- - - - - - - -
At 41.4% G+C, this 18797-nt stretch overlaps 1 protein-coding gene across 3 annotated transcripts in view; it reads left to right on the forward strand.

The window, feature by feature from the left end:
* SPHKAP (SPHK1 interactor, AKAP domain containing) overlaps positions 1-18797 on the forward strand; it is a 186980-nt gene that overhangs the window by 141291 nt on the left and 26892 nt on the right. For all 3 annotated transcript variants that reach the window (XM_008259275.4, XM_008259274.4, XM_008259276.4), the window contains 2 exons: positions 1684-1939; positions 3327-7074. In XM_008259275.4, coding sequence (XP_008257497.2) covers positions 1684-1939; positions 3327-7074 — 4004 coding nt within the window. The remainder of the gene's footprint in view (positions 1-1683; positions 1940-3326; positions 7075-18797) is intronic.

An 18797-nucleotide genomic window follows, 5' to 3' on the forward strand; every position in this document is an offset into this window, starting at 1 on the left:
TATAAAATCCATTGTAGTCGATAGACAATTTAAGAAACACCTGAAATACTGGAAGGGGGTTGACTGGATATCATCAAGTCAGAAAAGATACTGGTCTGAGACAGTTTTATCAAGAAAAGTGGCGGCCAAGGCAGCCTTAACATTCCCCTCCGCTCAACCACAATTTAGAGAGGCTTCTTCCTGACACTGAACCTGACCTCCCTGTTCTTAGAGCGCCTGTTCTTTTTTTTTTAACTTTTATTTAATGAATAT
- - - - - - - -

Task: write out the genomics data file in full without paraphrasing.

At 41.4% G+C, this 18797-nt stretch overlaps 1 protein-coding gene across 3 annotated transcripts in view; it reads left to right on the forward strand.

The window, feature by feature from the left end:
* SPHKAP (SPHK1 interactor, AKAP domain containing) overlaps positions 1-18797 on the forward strand; it is a 186980-nt gene that overhangs the window by 141291 nt on the left and 26892 nt on the right. For all 3 annotated transcript variants that reach the window (XM_008259275.4, XM_008259274.4, XM_008259276.4), the window contains 2 exons: positions 1684-1939; positions 3327-7074. In XM_008259275.4, coding sequence (XP_008257497.2) covers positions 1684-1939; positions 3327-7074 — 4004 coding nt within the window. The remainder of the gene's footprint in view (positions 1-1683; positions 1940-3326; positions 7075-18797) is intronic.

An 18797-nucleotide genomic window follows, 5' to 3' on the forward strand; every position in this document is an offset into this window, starting at 1 on the left:
TATAAAATCCATTGTAGTCGATAGACAATTTAAGAAACACCTGAAATACTGGAAGGGGGTTGACTGGATATCATCAAGTCAGAAAAGATACTGGTCTGAGACAGTTTTATCAAGAAAAGTGGCGGCCAAGGCAGCCTTAACATTCCCCTCCGCTCAACCACAATTTAGAGAGGCTTCTTCCTGACACTGAACCTGACCTCCCTGTTCTTAGAGCGCCTGTTCTTTTTTTTTTAACTTTTATTTAATGAATAT